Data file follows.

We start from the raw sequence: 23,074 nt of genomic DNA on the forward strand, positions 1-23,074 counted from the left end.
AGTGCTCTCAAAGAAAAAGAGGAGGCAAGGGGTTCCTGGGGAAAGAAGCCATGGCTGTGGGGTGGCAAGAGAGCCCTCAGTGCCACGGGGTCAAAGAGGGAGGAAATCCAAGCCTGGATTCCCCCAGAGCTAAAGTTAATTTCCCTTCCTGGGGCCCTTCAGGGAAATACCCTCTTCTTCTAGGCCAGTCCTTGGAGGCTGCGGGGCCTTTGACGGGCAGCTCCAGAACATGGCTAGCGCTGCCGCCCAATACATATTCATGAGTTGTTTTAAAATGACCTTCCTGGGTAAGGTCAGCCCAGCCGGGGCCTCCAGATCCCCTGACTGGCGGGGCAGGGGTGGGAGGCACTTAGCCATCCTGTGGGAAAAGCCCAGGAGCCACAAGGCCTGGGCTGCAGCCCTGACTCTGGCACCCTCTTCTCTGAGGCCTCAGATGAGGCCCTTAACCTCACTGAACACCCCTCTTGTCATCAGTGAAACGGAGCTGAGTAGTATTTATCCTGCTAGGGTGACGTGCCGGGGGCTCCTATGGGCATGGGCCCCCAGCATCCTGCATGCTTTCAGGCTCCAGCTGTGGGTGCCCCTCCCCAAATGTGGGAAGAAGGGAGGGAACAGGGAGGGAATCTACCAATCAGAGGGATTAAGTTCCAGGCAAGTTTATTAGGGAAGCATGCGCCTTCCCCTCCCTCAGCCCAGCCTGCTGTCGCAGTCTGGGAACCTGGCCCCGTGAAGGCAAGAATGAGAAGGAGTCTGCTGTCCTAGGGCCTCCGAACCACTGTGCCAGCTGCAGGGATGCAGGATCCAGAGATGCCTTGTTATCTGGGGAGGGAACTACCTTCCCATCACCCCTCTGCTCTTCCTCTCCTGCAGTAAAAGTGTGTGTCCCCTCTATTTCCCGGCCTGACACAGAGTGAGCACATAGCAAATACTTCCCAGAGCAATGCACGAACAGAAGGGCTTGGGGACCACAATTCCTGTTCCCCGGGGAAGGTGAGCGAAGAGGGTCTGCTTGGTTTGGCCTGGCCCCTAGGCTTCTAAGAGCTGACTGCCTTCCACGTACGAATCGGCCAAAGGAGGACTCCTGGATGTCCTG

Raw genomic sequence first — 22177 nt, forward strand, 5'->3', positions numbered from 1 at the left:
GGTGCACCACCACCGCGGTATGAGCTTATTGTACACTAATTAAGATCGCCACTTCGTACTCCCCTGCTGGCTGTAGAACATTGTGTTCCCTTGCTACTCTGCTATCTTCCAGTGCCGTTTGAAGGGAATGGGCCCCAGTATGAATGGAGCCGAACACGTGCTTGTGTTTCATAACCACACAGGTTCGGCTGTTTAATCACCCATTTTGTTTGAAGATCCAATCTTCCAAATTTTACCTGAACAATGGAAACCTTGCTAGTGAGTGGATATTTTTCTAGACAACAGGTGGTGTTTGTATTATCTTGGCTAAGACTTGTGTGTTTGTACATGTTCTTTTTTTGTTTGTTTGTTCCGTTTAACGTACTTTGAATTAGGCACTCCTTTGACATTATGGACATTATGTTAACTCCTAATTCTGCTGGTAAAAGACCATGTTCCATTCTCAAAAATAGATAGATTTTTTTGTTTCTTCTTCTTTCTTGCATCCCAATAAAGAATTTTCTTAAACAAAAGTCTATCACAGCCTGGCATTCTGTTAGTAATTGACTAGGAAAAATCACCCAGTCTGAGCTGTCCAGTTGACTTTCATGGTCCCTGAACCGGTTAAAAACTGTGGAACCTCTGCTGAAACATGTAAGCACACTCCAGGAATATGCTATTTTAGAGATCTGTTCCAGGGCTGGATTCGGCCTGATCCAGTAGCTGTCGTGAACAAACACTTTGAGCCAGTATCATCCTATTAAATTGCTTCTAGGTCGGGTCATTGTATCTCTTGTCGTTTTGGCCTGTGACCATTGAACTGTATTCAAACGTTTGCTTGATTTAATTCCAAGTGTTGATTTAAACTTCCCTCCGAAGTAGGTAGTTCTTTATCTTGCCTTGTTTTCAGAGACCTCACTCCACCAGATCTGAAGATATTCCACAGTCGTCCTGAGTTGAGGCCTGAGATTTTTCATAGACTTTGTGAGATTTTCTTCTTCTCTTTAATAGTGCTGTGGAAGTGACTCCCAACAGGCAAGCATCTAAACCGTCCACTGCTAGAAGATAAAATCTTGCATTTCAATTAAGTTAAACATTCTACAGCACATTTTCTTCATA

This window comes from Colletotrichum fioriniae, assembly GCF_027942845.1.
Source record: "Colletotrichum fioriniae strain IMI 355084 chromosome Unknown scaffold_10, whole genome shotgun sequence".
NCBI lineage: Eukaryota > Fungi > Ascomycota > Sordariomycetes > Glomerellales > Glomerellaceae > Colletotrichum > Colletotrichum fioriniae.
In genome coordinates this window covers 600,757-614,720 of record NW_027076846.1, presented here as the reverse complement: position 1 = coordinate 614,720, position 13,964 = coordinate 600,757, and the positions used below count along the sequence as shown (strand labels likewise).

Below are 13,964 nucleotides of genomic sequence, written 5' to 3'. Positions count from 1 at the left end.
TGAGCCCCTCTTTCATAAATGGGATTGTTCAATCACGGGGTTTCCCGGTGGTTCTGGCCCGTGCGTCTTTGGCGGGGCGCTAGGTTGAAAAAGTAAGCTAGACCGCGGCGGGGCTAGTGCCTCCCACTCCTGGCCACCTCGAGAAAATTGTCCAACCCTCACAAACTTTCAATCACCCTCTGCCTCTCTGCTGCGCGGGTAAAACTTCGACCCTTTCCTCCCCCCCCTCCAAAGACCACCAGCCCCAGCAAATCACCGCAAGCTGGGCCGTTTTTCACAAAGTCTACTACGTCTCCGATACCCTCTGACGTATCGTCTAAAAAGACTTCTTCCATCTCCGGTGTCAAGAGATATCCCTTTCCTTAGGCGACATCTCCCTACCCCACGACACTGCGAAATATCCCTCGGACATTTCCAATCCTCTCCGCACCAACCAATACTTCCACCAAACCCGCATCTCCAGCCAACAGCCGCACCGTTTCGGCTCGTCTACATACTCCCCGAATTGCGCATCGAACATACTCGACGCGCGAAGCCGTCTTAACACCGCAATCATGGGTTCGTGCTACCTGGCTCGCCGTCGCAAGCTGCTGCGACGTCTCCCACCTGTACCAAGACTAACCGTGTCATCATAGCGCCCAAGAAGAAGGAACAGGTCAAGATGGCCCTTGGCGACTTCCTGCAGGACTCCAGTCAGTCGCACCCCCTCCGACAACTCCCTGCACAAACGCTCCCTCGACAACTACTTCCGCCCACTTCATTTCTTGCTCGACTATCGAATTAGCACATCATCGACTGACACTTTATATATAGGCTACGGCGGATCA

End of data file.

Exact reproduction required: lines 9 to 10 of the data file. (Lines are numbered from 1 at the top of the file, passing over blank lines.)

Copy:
Below are 13,964 nucleotides of genomic sequence, written 5' to 3'. Positions count from 1 at the left end.
TGAGCCCCTCTTTCATAAATGGGATTGTTCAATCACGGGGTTTCCCGGTGGTTCTGGCCCGTGCGTCTTTGGCGGGGCGCTAGGTTGAAAAAGTAAGCTAGACCGCGGCGGGGCTAGTGCCTCCCACTCCTGGCCACCTCGAGAAAATTGTCCAACCCTCACAAACTTTCAATCACCCTCTGCCTCTCTGCTGCGCGGGTAAAACTTCGACCCTTTCCTCCCCCCCCTCCAAAGACCACCAGCCCCAGCAAATCACCGCAAGCTGGGCCGTTTTTCACAAAGTCTACTACGTCTCCGATACCCTCTGACGTATCGTCTAAAAAGACTTCTTCCATCTCCGGTGTCAAGAGATATCCCTTTCCTTAGGCGACATCTCCCTACCCCACGACACTGCGAAATATCCCTCGGACATTTCCAATCCTCTCCGCACCAACCAATACTTCCACCAAACCCGCATCTCCAGCCAACAGCCGCACCGTTTCGGCTCGTCTACATACTCCCCGAATTGCGCATCGAACATACTCGACGCGCGAAGCCGTCTTAACACCGCAATCATGGGTTCGTGCTACCTGGCTCGCCGTCGCAAGCTGCTGCGACGTCTCCCACCTGTACCAAGACTAACCGTGTCATCATAGCGCCCAAGAAGAAGGAACAGGTCAAGATGGCCCTTGGCGACTTCCTGCAGGACTCCAGTCAGTCGCACCCCCTCCGACAACTCCCTGCACAAACGCTCCCTCGACAACTACTTCCGCCCACTTCATTTCTTGCTCGACTATCGAATTAGCACATCATCGACTGACACTTTATATATAGGCTACGGCGGATCA